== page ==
There’s no need to fear, Adobe is here!
Hey guys, gals, and non-binary pals! If you aren’t used to adobe products, a project that forces you to use them may seem a bit challenging. But the SMDC is here to help with this quick guide for the main programs the average student needs, and how to figure out what program you should use based on the assignment. As you may know, all of our computers come equipped with the full creative suite, but we’ll just be focusing on four programs and what their strengths are; Photoshop, Illustrator, and InDesign.
All adobe products first screen will ask you to choose the size (and units), PPI, and sometimes RGB or CMYK. The size is the dimensions of your final project; some standard sizes (in inches) are 8.5×11, 11×17, 18×24, and 24×36, but ask someone at the desk if you are planning to print something larger than 8.5×11 here at the design center. PPI stands for “pixels per inch”, also referred to as a pixel ratio, it determines the quality of the image. A resolution of 300 is a good standard PPI to stick with, much more and it will take forever to load and you’ve got a deadline! Finally, RGB and CMYK refer to the colors that will be used to make up the pixels, you should choose RGB if the project will be presented on a computer, and CMYK if you plan to print it.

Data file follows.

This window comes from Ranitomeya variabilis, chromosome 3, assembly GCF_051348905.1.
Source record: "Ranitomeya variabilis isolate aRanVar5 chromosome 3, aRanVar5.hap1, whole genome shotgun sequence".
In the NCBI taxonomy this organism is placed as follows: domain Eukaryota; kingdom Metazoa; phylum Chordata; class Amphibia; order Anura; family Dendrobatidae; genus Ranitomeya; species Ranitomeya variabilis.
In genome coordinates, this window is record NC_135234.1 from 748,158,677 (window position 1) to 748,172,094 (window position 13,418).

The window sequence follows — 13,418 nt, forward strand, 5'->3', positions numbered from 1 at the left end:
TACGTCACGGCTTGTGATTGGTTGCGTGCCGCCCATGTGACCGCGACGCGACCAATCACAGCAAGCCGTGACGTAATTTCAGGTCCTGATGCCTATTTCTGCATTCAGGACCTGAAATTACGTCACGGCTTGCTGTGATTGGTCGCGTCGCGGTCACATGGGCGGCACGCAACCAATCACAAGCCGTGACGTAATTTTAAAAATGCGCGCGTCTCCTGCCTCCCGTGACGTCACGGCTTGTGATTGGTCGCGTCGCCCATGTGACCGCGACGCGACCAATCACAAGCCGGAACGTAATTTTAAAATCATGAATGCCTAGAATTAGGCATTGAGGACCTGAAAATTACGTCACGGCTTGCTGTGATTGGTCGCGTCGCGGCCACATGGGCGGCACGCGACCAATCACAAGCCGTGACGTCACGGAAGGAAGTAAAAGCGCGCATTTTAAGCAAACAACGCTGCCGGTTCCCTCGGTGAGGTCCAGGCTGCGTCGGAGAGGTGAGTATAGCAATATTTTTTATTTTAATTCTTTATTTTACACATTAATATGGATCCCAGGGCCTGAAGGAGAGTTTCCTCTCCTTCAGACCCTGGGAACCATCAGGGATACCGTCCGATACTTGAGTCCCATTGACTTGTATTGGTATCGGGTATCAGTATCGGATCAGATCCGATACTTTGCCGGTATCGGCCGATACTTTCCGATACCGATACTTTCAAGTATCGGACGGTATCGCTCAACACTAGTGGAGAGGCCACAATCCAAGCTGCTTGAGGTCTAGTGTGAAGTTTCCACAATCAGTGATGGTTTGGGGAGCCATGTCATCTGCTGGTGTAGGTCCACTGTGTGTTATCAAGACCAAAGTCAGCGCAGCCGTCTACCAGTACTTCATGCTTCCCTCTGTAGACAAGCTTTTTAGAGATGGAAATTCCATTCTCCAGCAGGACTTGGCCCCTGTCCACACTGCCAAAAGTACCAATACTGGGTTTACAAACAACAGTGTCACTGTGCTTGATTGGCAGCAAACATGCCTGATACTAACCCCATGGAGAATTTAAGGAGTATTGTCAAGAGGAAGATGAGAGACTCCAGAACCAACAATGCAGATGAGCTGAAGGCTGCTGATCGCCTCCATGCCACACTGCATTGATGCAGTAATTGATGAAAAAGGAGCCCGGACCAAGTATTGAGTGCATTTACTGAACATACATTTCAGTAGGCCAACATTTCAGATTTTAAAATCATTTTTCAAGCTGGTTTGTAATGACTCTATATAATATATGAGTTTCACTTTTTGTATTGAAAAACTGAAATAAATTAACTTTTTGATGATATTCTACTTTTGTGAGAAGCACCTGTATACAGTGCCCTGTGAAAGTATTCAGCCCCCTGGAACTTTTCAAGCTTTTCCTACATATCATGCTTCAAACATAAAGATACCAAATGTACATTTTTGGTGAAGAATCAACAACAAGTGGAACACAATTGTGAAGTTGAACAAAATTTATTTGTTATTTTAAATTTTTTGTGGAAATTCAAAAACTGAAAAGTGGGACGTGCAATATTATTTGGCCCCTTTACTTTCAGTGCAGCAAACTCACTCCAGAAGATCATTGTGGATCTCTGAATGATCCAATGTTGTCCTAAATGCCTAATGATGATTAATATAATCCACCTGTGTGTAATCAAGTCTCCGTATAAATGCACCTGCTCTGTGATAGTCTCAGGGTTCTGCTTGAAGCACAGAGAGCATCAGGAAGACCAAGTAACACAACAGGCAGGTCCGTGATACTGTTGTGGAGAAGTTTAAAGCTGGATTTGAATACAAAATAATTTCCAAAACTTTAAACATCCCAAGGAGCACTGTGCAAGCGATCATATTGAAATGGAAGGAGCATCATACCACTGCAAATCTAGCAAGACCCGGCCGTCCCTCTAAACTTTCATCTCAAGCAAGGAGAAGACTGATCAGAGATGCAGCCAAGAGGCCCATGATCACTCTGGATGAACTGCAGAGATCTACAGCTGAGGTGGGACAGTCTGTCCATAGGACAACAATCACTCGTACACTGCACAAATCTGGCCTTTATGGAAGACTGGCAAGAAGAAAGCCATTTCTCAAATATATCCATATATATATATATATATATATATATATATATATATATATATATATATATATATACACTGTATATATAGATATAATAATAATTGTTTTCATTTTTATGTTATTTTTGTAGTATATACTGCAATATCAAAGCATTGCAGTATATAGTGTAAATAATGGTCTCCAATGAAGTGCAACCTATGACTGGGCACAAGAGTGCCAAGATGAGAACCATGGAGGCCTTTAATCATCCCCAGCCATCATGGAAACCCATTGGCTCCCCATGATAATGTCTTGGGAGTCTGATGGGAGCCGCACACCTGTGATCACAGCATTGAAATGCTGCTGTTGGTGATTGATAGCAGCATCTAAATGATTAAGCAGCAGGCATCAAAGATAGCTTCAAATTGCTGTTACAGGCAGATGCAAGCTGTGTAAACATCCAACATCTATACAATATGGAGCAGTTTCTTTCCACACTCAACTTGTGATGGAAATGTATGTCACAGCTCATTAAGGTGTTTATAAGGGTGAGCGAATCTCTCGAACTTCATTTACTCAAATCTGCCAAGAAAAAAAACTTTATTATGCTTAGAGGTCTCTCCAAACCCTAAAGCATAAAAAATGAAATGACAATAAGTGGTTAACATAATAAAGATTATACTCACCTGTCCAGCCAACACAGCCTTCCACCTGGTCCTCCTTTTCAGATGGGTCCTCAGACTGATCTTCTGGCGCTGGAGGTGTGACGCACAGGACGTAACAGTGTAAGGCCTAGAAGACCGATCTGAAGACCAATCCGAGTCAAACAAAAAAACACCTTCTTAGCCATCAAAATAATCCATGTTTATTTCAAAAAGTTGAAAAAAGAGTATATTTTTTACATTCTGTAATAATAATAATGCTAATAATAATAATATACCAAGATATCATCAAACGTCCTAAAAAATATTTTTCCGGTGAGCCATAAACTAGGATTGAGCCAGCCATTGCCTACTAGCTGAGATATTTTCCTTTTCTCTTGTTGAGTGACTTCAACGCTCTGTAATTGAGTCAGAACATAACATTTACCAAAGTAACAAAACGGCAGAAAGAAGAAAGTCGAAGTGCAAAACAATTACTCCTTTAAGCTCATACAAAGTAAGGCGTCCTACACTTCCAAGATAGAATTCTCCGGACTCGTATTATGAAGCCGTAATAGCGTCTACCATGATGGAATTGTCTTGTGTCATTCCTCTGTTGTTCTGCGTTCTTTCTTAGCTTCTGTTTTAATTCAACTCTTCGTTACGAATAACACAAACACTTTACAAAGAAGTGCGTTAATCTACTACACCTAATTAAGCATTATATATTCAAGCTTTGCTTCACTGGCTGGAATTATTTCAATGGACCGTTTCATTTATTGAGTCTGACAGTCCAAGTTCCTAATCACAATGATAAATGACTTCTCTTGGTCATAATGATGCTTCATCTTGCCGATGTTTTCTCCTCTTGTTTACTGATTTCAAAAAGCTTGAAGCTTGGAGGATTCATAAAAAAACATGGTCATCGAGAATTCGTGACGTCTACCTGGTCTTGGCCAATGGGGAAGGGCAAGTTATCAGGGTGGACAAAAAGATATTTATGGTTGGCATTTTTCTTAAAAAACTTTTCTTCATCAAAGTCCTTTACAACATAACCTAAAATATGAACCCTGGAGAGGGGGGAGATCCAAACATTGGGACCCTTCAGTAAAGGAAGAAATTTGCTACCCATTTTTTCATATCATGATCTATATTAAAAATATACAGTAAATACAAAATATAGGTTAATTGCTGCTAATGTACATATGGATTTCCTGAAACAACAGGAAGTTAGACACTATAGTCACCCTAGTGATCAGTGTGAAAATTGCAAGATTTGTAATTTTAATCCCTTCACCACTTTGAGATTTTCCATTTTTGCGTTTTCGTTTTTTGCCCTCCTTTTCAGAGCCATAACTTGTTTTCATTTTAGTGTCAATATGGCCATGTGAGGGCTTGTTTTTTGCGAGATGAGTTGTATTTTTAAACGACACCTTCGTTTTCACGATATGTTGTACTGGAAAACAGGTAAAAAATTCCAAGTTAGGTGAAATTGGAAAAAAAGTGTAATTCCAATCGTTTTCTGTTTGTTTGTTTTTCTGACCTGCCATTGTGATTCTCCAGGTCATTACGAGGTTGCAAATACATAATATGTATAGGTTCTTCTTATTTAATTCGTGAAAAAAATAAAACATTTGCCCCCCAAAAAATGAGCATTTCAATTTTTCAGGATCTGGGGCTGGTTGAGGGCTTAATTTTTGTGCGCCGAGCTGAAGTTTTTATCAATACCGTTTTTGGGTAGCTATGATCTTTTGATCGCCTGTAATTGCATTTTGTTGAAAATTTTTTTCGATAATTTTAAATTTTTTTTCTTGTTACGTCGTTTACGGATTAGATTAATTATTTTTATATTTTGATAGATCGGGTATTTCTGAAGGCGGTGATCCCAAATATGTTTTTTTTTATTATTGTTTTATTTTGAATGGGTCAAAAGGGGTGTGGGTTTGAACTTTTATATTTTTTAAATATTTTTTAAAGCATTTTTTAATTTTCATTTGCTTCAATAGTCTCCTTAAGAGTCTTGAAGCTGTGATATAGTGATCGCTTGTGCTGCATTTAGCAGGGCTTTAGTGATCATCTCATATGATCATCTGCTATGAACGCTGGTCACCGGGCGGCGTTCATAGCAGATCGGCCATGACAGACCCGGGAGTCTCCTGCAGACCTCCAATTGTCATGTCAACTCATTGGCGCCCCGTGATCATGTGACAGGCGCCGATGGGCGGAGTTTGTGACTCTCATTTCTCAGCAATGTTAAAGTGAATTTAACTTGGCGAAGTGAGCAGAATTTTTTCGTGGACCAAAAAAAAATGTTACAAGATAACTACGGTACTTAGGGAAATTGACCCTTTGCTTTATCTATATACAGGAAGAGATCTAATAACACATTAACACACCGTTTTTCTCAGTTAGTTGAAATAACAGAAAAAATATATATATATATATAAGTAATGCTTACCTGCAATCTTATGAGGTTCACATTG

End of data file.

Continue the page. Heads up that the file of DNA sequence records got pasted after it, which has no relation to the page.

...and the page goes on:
Alright, basics over, now onto the fun stuff!
Is your project mostly text-based with fewer images, but you want it to be jazzier than what word can offer? InDesign is for you! Easy to align and customize with tons of fonts to choose from and a ton of freedom to stylize. InDesign is primarily used for layout design, publications, and print media. You can add as many pages as you want and craft a professional, clean series of documents to suit your writing needs. If this sounds up your alley, click on the pink square with the ID in the center.
Perhaps you’re going totally image-based, and you want to make the images yourself. If so, saddle up for Illustrator! Illustrator- the orange square with the Ai inside- is a vector-based software, which means when you draw it makes a lot smoother curves and more perfect shapes and lines than good old MS Paint when you were a kid. Other adobe products are bitmap, which are useful but don’t give you the pristine clean lines a vector can. Illustrator is used as a drawing program, so it’s best used to be totally creative and innovative! If this is the one for you, consider renting out one of our drawing tablets or studio 5 to unleash your inner artist.
Or maybe you have images and/or text, but you are taking photos and pictures from elsewhere instead of creating them yourself. Maybe you’re a photographer looking to make your most recent shoot’s results look extra great, or simply want to make a sign with text and pictures without messing everything up when you move it (looking at you, word). In which case, you’re looking at a one-way ticket to Photoshop! Probably the most commonly used adobe product, Photoshop is the last word in image manipulation, editing, combining, and more. While also being a great program for assignments with text, it combines some of the best qualities of InDesign and Illustrator to let you create a totally unique project.
There are dozens more adobe programs you can branch out to after you master these programs, all of which you can use here at the design center for free! The journey of a thousand miles begins with the first step, and that step is successfully making your very first one-of-a-kind adobe project.